In early 2009, when the Great Recession was still very much an ongoing crisis, congressional Democrats began work on reforming the financial industry's rules, including bankruptcy reform proposals. When some of these ideas failed, then-Senate Majority Whip Dick Durbin (D-Ill.) became frustrated, and was willing to say so in candid ways.
"[T]he banks -- hard to believe in a time when we're facing a banking crisis that many of the banks created -- are still the most powerful lobby on Capitol Hill," Durbin said nine years ago. "And they frankly own the place."
By some measures, that hasn't changed.
The Senate passed on Wednesday legislation sponsored by Senate Banking Committee Chair Mike Crapo (R-ID) that would rewrite parts of the 2010 Dodd-Frank Act, the landmark financial regulation overhaul enacted in response to the 2008 financial crisis. The bill cleared the Senate with ease, 67 to 31, earning support from 16 Democrats and Sen. Angus King (I-ME) in addition to 50 Republicans.The Senate bill would adjust the size at which banks are subject to certain regulatory scrutiny and exempt small banks from some requirements for loans, mortgages, and trading, among other measures.
Right now, banks with more than $50 billion in assets are subject to Dodd-Frank regulations. The Senate bill would, among other things, raise that threshold to $250 billion.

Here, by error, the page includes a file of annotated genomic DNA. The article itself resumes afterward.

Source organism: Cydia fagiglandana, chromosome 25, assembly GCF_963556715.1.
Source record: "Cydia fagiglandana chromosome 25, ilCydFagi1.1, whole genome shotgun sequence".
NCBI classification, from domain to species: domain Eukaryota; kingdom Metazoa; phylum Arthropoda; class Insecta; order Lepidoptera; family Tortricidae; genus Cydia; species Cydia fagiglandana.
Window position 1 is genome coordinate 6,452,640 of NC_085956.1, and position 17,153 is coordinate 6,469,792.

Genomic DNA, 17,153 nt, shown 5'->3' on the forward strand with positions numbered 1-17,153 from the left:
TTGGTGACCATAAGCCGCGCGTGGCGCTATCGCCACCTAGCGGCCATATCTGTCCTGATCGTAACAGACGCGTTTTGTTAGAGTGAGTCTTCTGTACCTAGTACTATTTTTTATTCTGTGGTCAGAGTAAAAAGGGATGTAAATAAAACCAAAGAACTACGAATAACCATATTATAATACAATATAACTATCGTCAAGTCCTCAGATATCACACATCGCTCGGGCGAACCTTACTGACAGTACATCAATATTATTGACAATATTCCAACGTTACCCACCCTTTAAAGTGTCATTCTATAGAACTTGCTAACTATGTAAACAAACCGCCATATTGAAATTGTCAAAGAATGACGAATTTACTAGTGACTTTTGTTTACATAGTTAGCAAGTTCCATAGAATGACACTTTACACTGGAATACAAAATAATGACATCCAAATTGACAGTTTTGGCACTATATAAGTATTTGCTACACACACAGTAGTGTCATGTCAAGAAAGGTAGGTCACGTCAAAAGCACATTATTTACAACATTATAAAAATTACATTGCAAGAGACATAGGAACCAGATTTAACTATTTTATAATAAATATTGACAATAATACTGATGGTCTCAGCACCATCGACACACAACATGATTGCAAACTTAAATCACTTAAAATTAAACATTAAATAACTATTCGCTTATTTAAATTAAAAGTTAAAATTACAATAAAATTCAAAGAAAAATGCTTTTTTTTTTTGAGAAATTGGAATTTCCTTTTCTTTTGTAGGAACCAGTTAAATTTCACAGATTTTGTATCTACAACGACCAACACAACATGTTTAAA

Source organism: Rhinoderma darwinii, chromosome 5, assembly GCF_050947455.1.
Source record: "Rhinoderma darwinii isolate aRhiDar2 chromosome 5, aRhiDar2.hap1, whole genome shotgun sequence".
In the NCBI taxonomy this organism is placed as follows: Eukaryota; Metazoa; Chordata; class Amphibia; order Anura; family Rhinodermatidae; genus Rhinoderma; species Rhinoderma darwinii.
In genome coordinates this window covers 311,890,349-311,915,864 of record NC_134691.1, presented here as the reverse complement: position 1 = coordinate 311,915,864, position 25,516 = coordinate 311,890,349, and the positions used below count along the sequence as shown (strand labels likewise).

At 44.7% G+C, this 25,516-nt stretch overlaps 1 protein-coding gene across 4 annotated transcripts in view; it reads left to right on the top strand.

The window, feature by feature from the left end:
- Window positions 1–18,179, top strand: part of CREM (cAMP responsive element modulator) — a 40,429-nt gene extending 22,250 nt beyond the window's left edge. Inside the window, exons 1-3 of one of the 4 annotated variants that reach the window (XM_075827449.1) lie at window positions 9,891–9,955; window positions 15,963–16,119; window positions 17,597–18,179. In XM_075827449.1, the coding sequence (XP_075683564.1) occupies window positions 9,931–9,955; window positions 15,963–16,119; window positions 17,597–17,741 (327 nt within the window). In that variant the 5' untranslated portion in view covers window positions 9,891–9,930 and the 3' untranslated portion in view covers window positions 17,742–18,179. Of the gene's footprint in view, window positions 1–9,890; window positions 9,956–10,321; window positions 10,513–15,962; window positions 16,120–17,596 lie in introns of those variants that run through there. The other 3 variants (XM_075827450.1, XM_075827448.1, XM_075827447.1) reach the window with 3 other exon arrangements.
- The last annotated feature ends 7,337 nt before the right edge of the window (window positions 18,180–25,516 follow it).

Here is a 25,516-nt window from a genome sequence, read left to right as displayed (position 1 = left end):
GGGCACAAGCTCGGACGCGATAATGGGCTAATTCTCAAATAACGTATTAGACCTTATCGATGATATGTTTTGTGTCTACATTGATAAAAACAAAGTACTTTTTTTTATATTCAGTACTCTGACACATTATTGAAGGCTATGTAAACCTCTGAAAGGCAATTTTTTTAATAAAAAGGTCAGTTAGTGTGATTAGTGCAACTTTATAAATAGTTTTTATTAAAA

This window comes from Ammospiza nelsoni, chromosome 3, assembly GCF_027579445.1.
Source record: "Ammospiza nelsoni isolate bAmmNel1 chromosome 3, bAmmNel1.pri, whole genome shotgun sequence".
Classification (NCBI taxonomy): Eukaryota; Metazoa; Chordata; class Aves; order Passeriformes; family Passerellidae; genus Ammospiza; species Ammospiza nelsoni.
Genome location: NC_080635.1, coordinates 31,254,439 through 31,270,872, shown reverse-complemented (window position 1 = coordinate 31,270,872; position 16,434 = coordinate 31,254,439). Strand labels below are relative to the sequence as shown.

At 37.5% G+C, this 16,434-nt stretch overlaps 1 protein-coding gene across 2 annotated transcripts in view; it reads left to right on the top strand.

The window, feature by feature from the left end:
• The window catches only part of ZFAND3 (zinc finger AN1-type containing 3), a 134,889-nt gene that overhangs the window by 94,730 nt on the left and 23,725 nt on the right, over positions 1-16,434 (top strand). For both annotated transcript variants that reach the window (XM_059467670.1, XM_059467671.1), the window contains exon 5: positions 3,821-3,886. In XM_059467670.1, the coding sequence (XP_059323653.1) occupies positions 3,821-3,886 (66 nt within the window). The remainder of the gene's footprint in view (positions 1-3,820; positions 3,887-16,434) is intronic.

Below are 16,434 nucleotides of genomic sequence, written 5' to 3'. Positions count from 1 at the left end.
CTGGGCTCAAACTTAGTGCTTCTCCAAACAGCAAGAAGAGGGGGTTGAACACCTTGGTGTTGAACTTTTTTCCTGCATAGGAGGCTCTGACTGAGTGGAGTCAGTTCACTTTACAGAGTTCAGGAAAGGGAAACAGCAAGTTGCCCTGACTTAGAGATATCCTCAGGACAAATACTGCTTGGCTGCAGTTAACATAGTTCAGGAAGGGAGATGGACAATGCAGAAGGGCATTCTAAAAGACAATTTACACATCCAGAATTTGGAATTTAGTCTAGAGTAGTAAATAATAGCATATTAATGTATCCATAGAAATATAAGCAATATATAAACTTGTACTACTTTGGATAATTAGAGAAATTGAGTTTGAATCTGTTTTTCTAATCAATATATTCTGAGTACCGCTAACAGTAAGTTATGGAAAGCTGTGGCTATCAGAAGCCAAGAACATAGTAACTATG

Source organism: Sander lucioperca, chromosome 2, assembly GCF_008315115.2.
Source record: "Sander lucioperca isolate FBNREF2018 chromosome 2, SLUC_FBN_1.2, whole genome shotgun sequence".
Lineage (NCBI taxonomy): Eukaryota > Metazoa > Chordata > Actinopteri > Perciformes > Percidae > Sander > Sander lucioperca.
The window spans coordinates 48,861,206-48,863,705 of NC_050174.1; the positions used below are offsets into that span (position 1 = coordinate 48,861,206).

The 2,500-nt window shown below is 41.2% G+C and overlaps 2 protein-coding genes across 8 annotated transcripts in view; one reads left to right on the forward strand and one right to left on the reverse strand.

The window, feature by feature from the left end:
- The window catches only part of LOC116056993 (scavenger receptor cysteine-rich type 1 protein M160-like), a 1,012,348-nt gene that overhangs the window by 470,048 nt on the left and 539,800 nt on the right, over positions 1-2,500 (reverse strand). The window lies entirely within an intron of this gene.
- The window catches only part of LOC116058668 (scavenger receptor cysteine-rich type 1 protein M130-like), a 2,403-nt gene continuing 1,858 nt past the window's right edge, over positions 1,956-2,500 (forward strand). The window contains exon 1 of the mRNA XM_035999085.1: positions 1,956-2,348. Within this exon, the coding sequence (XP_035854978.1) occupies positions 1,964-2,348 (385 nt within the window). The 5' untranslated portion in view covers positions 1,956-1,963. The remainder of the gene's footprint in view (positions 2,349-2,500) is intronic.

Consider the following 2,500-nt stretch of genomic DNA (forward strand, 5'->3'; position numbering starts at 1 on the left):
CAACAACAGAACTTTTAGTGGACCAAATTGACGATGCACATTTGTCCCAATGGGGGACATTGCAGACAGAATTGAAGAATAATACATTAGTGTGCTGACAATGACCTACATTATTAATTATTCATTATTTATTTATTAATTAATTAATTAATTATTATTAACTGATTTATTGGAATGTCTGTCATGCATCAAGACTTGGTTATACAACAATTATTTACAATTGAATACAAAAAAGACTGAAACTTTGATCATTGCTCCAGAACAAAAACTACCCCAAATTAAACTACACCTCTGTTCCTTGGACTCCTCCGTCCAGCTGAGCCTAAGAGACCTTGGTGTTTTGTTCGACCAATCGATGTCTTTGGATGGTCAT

The bill faced fierce criticism from Sen. Elizabeth Warren (D-Mass.) and much of the left -- the very idea that Congress would roll back financial-industry safeguards right now seems dangerous from a progressive perspective, especially with the industry already flush with cash -- but it cleared the Senate anyway. All 31 "no" votes came from the Senate Democratic caucus, but they were easily outnumbered.
What's especially interesting right now, however, is what House Republicans intend to do with the Senate bill.
Indeed, as the Wall Street Journal reports, House Financial Services Committee Chairman Jeb Hensarling (R-Texas) considers the Senate bill as "an important first step."
Mr. Hensarling, who is retiring from Congress this year, said he discussed the bill with House Speaker Paul Ryan (R., Wis.) and was told the bill wouldn't leave Mr. Ryan's desk "unless and until the Senate negotiates with the House," indicating House lawmakers want to debate adding provisions they favor to the legislation.
And that leaves progressives in an unexpected place: the left is suddenly hoping Hensarling and the House GOP make this bill even worse, which in turn might derail the entire effort.
That's not at all unrealistic. Democratic centrists in the upper chamber were willing to go along with the Senate version of the deregulation bill, but they say they're not open to House efforts to move the bill even further to the right.
Hensarling, a longtime proponent of Wall Street's regulatory requests, however, seems to think the moderate Senate Dems are bluffing -- and that they'll feel compelled to vote for package, even if House Republicans add new, conservative elements.
Or maybe it's Hensarling, who's retiring this year, who's bluffing, and he'll eventually pass the Senate version in its current form.
We'll see soon enough which side prevails, but if it's Jeb Hensarling, and not Elizabeth Warren, who kills this bill, I'm going to laugh quite a bit.